In case you've been living under a musical theater rock for the last nearly 20 years, here's a brief plot summary. Wicked is based on the book of the same name by Gregory Maguire, which is a re-imagining of The Wizard of Oz by L. Frank Baum. In this new mythology, before Dorothy and her house land in Oz, Glinda the good witch and Elphaba the wicked witch are two young women who find themselves roommates at school and become unlikely friends and allies. All is not right in the land of Oz; human-like Animals are seeing their rights and voices taken away. Elphaba discovers that the Wizard is behind all of this, and becomes a fugitive as she works against him to free the Animals. Glinda is seemingly on the Wizard's side, but the two never lose their connection, despite both loving the same man. The romance is compelling but it is refreshingly not the focus of the show; Wicked is really about the friendship between these two very different women and each of them discovering who they are, and helping each other in that discovery ("Because I knew you, I have been changed for good"). Anyone who's ever felt like an outcast in any situation can relate to Elphaba; she's a wonderful inspiration, especially for girls to grow up as strong women ("I'm through accepting limits, 'cause someone says they're so. Some things I cannot change but 'til I try I'll never know"). Wicked explores the ideas of good and wicked ("are people born wicked, or do they have wickedness thrust upon them?") and the fact that in real life (and sometimes in musicals) it's never as simple as good and wicked, there's a lot of room in between where most of us live. Like Fiyero, Wicked is much deeper than its beautiful exterior might imply.*
|BFFs Glinda (Jennafer Newberry) and Elphie|
(Lissa Deguzman, photo by Joan Marcus)
Newberry is an absolute delight as Glinda, possessing a gorgeous soprano voice that she's also skilled in using for comedic effect, personalizing the iconic role with lots of cute little tics and squeals. Lissa Deguzman is equally strong as Elphaba - awkward, funny, vulnerable, strong, and a serious belter. Glinda and Elphaba is the central relationship of the show, and these two are so believable as friends, with a prickly but warm chemistry.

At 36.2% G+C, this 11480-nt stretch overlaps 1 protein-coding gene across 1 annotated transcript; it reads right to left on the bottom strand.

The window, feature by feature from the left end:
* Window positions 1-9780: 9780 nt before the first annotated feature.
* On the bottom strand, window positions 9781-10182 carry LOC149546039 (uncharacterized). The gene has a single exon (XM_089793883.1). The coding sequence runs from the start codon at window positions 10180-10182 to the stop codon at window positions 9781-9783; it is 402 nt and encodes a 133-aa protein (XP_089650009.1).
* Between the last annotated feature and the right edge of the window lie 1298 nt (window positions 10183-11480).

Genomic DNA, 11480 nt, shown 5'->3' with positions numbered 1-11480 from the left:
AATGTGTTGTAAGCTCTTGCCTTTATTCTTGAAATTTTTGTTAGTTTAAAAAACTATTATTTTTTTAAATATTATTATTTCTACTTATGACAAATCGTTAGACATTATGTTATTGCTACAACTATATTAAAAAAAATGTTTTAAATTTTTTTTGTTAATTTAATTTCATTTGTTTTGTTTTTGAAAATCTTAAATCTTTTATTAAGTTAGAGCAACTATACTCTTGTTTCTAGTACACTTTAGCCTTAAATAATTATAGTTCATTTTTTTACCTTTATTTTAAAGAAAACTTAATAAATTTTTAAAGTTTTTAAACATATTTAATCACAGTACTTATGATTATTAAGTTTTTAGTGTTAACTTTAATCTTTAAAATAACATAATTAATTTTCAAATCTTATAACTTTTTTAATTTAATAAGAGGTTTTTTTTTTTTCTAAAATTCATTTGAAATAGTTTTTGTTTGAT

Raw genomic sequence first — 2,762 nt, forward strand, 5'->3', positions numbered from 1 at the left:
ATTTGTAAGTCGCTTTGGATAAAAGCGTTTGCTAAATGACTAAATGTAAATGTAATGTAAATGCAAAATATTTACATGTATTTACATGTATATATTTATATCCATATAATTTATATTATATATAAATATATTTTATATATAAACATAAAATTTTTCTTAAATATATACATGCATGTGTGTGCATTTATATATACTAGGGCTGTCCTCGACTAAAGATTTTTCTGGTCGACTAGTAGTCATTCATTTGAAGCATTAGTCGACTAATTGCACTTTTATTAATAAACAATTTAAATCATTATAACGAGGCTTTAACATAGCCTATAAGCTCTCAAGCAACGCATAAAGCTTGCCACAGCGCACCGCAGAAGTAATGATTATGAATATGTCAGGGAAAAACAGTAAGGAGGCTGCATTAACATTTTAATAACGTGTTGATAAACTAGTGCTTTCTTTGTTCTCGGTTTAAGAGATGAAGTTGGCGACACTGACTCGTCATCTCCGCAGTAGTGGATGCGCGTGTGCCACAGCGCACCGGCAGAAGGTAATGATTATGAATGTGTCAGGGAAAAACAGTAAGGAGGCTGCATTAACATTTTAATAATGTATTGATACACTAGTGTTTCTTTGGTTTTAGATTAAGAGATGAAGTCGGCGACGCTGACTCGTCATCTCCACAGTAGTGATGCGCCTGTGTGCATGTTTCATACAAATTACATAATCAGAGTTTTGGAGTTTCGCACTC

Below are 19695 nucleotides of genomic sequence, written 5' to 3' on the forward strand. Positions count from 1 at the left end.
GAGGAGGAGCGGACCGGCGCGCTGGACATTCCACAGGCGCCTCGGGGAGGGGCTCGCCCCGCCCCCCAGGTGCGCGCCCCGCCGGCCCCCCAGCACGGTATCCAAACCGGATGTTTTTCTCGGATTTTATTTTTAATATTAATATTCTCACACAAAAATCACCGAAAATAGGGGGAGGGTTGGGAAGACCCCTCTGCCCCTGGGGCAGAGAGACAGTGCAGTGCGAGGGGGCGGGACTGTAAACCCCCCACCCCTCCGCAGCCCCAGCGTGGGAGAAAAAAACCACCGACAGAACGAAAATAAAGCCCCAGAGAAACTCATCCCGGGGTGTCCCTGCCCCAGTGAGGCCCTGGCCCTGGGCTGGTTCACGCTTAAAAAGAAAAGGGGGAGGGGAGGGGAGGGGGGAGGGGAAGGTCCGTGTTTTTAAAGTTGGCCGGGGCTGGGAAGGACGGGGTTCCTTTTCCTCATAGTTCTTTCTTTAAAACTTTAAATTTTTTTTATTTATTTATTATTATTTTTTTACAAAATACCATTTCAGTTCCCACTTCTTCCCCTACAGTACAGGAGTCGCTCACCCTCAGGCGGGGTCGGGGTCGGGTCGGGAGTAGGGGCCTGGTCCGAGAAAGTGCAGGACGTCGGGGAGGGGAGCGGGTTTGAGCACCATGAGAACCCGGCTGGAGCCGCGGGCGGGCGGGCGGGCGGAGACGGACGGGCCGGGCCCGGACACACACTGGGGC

|Elphie and Glinda are paired by Madame Morrible (Lisa Howard),|
while Nessarose (Kimberly Immanual) looks on
(photo by Joan Marcus)
If you have time at intermission after waiting in the super long but surprisingly efficient bathroom line, check out the pit, that holds 14 musicians, two-thirds of them local, playing nearly twice as many different instruments (if only I hadn't given up the clarinet). Stephen Schwartz's endlessly singable score sounds amazing in the hands of these musicians (under conductor Evan Roider, whose sure hands you can see popping out of the pit guiding the performers). Combined with the harmonizing and soloizing (I can make up words too) from the uber talented cast, they create a full rich sound that's a joy to listen to.
|the students of "Dear Old Shiz" (photo by Joan Marcus)|
Wicked is the rare phenomenon of a musical that lives up to the hype. Yes, it's a spectacle with showy sets and costumes, but it also has a ton of heart, a clever and catchy score, and an inspiring message. And nearly 20 years later, they're still finding new talent to fill these iconic roles and make them their own. That's what makes Wicked worthy of repeat (and repeat, and repeat) viewing.